OKEECHOBEE — The first four months of 2020 have been some of the driest on record in South Florida. By the end of March, the U.S. Drought Monitor listed not only South Florida but nearly the entire state as having moderate drought conditions.
That lack of rain is hurting cattle ranchers who are already having to contend with a volatile market in the wake of COVID-19.
“The drought is drastically affecting ranches,” said Matt Pearce, president of the Florida Cattlemen’s Association. “I have talked to other ranchers that are experiencing drought conditions. Some are having to sell cattle early and at a much lighter weight, resulting in a lower return on investment. Our ranch, Pearce Cattle Company, operates in five counties in Florida that are affected by the drought conditions. We have had to hire a contractor at the Hendry County ranch to bring in a track hoe to dig new water holes where there is no power for wells and no surface water for the cattle to drink. We have also had to monitor and service the solar water wells that we have that are the only source of drinking water at another ranch.”
The lake level is also low at the moment, which intensifies the drought’s effects on the surrounding counties. Lake levels affect subsoil moisture as far away as 50 miles.
“Some ranches don’t have power or may not be able to install solar wells so they are electing to haul water to their cattle,” continued Mr. Pearce. “In these hot spring days, cattle will consume from twenty to twenty-five gallons of water per day.”
At the April 16 Okeechobee County Commission meeting, Lauren Butler from the Okeechobee County Extension Office explained in detail how the COVID-19 pandemic is hurting ranchers.
“The beef cattle market is going through some challenging times and it is going to get worse,” she said.
“Most of the processors that we utilize from Florida are out west, and we do that because we are a cow-calf operation state. That means our operations are basically momma cows and they have calves every year, and we wean them to about seven to nine months, and we ship them out west, mainly because there is better grass and grain and forages out there. So that is where they are harvested and processed.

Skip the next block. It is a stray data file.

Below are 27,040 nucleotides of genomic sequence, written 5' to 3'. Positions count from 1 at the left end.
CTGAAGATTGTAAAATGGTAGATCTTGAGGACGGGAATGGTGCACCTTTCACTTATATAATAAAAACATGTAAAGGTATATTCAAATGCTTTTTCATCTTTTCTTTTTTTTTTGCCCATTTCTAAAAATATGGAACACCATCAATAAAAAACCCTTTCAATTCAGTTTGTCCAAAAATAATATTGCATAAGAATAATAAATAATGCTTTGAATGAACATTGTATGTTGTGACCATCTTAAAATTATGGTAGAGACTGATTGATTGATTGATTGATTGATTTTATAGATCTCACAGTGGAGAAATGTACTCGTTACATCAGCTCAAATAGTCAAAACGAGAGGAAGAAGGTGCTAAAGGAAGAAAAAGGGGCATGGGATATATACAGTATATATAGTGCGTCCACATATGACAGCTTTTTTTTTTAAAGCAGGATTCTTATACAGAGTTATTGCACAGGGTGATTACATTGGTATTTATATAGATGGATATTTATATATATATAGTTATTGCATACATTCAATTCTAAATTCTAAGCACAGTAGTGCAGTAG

“Some of the plants have started shutting down because of the coronavirus,” Mrs. Butler reported. “Either they have to sanitize the locations or they need to keep the social distancing, so that is really slowing down their processes. And some have to shut down completely. There are some really big processors that are impacting our meat production right now.”
“Another issue,” continued Mrs. Butler, “going from that restaurant-based eating to grocery stores, cuts like rib eyes, New York Strips and sirloins are now having to be utilized in the grocery stores and people don’t know how to prepare cuts, so that is going to change the prices on some of these items.”
She went on to say that the National Beef Association recently estimated that American ranchers are facing losses of $13.6 billion due to the pandemic.
“It’s going to be a rough go for our cattlemen in Okeechobee,” Mrs. Butler added. “Cattlemen are seeing a loss of about $111 per head. The number of animals going through the market is down 47 percent from last year. Contracts to ship cows in the summer are also down 40 percent.”
South Florida received its first significant rainfall of the year April 18 when a line of thunderstorms passed through the area around midday. More storms rolled through the state again on April 20.
“At this time I haven’t heard of any ranches having to move their cattle due to these drought conditions,” Mr. Pearce said. “That is because they are able to get drinking water to them at this time and there is still some standing forage or hay available. If it progresses and the grass does not grow into the late spring and early summer, then ranchers will be forced to move cattle as grass and hay becomes unavailable. These drought conditions have a longer-lasting effect on the ranchers’ cow herds. With drought stress comes lighter weaning weights and less revenues, lower pregnancy rates for next year and higher cattle death loss.”